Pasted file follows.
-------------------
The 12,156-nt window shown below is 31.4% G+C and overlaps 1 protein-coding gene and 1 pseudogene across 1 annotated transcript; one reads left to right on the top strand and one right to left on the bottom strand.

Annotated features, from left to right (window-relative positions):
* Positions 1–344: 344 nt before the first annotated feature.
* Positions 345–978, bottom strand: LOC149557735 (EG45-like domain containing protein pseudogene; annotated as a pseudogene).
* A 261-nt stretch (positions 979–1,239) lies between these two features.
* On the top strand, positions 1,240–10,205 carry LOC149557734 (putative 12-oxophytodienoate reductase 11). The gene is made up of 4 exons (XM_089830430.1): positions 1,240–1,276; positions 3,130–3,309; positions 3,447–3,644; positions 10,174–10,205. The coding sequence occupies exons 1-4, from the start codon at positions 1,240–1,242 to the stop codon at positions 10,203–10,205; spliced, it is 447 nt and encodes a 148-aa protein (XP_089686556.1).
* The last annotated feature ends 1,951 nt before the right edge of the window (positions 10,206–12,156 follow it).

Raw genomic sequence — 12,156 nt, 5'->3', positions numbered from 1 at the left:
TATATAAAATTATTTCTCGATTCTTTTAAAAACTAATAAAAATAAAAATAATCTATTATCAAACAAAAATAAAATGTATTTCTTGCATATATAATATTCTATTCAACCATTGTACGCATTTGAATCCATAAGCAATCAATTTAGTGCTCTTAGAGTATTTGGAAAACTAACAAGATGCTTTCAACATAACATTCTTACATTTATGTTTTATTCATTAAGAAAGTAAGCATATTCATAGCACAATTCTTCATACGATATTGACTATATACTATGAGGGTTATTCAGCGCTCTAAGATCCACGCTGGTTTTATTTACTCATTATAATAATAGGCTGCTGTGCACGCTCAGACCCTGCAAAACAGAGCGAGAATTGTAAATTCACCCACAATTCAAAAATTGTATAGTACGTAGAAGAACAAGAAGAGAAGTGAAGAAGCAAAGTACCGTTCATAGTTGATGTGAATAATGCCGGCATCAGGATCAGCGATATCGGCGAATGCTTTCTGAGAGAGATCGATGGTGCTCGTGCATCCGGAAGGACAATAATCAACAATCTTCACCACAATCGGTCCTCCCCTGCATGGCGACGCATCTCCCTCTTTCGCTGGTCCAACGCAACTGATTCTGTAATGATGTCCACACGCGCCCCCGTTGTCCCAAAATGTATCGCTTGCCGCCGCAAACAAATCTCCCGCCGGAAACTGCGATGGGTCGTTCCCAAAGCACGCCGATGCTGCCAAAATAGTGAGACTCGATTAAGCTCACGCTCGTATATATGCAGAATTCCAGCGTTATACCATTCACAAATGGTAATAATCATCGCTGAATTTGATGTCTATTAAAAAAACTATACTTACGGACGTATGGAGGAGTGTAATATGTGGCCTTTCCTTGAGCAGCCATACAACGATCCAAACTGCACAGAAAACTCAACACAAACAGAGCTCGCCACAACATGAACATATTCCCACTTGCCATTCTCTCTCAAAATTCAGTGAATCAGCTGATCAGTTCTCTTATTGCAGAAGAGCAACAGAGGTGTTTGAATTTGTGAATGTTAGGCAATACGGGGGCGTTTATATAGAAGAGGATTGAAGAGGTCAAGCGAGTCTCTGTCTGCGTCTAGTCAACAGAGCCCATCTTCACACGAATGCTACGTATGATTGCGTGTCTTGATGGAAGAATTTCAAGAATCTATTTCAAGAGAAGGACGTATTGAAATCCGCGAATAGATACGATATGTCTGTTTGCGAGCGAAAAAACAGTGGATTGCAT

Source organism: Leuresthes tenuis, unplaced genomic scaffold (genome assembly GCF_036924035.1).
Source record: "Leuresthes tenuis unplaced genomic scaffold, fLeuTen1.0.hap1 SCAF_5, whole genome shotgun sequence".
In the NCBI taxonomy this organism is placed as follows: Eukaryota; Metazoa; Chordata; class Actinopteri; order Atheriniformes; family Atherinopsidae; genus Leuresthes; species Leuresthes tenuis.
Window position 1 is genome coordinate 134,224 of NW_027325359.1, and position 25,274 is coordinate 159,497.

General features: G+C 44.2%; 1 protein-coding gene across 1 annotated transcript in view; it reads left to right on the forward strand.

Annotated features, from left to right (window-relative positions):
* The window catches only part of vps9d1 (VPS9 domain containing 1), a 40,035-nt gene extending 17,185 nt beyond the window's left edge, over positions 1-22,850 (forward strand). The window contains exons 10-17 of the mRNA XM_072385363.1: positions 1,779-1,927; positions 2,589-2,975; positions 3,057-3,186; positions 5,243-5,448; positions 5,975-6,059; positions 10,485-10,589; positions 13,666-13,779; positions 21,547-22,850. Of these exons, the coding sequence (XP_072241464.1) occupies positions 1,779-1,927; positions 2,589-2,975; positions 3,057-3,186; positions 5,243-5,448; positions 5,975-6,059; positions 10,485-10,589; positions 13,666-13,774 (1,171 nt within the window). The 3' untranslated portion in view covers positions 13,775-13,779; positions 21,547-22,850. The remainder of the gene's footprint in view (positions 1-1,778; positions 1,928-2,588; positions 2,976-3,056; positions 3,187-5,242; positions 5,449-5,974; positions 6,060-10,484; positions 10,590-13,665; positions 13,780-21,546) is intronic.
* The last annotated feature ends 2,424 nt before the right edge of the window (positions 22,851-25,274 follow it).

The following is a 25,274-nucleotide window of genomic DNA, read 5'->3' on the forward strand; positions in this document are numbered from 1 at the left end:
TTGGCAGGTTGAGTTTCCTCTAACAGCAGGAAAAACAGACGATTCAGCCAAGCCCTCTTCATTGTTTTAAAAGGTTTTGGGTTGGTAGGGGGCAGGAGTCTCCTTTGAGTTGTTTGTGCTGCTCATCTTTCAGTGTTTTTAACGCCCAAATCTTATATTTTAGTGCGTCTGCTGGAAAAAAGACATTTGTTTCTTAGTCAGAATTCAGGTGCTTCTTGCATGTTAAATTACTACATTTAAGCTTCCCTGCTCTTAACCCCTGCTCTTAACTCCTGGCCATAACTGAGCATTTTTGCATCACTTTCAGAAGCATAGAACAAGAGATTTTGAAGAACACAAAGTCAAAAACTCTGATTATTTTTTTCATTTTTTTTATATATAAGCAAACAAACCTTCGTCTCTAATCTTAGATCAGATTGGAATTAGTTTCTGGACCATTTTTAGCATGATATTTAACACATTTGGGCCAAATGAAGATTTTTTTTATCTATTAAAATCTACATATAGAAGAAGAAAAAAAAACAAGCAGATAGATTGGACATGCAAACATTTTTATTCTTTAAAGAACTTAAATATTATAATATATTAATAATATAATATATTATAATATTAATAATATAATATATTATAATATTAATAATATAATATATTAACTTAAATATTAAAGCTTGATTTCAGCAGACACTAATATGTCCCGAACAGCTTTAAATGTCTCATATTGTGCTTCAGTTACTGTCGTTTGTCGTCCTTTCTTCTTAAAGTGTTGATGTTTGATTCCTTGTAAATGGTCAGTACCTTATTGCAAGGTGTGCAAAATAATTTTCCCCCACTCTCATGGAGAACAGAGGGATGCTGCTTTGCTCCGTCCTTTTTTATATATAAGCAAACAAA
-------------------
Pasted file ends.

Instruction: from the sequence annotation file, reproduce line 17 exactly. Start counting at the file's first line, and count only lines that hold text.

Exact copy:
* The last annotated feature ends 2,424 nt before the right edge of the window (positions 22,851-25,274 follow it).